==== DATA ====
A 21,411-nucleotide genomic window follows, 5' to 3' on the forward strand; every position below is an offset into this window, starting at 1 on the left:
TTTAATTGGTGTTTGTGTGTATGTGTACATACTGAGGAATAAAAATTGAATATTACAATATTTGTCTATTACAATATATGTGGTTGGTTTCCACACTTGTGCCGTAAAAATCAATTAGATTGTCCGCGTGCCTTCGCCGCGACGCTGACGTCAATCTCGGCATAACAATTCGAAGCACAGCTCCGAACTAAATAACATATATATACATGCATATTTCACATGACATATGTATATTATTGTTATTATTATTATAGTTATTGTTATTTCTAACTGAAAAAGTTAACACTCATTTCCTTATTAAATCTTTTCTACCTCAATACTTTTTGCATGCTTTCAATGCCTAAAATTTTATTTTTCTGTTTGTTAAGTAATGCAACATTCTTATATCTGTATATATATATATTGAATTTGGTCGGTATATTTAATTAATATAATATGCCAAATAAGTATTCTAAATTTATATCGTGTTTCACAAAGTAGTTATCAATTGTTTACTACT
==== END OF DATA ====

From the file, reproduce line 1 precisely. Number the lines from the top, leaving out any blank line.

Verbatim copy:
A 21,411-nucleotide genomic window follows, 5' to 3' on the forward strand; every position below is an offset into this window, starting at 1 on the left: